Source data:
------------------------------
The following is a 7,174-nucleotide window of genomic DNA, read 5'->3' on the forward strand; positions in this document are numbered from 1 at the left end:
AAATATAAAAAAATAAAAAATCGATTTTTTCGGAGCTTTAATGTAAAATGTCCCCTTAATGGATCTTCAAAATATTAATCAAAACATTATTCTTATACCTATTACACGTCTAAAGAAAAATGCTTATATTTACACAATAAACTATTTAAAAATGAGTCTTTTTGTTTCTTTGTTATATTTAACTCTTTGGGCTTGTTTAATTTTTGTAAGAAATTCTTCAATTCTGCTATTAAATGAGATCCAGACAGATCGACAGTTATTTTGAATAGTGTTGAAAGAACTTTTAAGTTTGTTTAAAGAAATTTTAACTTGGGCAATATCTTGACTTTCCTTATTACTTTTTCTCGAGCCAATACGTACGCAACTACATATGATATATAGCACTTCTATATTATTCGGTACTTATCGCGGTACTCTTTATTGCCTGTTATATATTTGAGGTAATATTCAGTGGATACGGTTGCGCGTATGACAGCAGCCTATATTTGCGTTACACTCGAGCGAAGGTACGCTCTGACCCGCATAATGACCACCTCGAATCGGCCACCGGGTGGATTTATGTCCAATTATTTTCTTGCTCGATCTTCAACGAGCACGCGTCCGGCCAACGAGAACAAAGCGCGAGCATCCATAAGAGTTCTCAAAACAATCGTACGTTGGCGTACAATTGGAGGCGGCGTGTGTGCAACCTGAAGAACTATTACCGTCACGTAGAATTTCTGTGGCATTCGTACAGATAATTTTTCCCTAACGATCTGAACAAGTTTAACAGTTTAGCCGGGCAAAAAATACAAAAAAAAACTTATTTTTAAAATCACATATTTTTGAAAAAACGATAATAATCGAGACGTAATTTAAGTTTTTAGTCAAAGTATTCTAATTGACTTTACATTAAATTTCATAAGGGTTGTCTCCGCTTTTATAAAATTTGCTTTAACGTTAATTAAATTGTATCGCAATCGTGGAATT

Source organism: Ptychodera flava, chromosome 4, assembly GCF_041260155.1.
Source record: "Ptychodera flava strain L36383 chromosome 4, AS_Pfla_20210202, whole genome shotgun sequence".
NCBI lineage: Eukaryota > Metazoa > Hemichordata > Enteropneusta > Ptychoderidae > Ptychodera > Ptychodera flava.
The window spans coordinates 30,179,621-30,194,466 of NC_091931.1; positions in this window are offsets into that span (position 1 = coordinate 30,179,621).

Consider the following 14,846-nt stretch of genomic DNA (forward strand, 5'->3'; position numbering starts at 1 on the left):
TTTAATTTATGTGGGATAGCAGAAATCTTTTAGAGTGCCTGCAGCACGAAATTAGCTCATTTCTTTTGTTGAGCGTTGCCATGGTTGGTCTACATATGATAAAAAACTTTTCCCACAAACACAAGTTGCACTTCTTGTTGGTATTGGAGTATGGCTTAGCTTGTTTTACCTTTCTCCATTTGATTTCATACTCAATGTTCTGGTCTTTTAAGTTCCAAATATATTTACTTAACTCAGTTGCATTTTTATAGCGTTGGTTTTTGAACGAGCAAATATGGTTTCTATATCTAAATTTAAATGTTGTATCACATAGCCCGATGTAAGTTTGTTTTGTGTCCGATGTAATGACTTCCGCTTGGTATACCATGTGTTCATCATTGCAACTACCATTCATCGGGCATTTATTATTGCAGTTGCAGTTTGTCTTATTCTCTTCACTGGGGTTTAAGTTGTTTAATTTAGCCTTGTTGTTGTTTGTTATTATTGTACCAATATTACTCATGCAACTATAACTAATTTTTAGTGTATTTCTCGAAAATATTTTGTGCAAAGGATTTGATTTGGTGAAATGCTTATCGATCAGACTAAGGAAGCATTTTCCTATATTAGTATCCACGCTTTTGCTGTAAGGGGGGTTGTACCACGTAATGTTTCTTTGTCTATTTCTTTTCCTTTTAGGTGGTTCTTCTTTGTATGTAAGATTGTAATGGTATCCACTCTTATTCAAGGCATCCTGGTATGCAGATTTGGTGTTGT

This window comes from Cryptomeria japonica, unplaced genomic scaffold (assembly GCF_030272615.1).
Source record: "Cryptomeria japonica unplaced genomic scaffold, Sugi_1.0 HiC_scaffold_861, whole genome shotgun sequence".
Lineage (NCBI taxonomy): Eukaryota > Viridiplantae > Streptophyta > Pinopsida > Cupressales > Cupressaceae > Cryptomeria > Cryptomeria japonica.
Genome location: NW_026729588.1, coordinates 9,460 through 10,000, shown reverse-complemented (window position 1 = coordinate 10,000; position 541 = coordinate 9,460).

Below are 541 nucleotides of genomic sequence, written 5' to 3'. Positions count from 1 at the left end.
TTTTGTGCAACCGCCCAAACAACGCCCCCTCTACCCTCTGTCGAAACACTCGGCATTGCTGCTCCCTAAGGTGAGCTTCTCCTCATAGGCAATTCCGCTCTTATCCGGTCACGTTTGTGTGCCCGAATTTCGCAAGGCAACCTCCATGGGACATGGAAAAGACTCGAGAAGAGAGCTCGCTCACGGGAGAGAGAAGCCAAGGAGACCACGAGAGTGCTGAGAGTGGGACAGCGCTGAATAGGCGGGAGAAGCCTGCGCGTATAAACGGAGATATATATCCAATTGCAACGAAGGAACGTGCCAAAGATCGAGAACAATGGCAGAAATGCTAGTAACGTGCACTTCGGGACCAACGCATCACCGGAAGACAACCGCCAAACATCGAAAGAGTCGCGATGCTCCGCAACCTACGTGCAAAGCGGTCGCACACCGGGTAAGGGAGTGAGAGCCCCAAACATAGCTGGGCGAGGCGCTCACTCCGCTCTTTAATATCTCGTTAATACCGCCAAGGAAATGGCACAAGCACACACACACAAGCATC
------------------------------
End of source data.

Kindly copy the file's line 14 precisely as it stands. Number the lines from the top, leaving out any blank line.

TTTTGTGCAACCGCCCAAACAACGCCCCCTCTACCCTCTGTCGAAACACTCGGCATTGCTGCTCCCTAAGGTGAGCTTCTCCTCATAGGCAATTCCGCTCTTATCCGGTCACGTTTGTGTGCCCGAATTTCGCAAGGCAACCTCCATGGGACATGGAAAAGACTCGAGAAGAGAGCTCGCTCACGGGAGAGAGAAGCCAAGGAGACCACGAGAGTGCTGAGAGTGGGACAGCGCTGAATAGGCGGGAGAAGCCTGCGCGTATAAACGGAGATATATATCCAATTGCAACGAAGGAACGTGCCAAAGATCGAGAACAATGGCAGAAATGCTAGTAACGTGCACTTCGGGACCAACGCATCACCGGAAGACAACCGCCAAACATCGAAAGAGTCGCGATGCTCCGCAACCTACGTGCAAAGCGGTCGCACACCGGGTAAGGGAGTGAGAGCCCCAAACATAGCTGGGCGAGGCGCTCACTCCGCTCTTTAATATCTCGTTAATACCGCCAAGGAAATGGCACAAGCACACACACACAAGCATC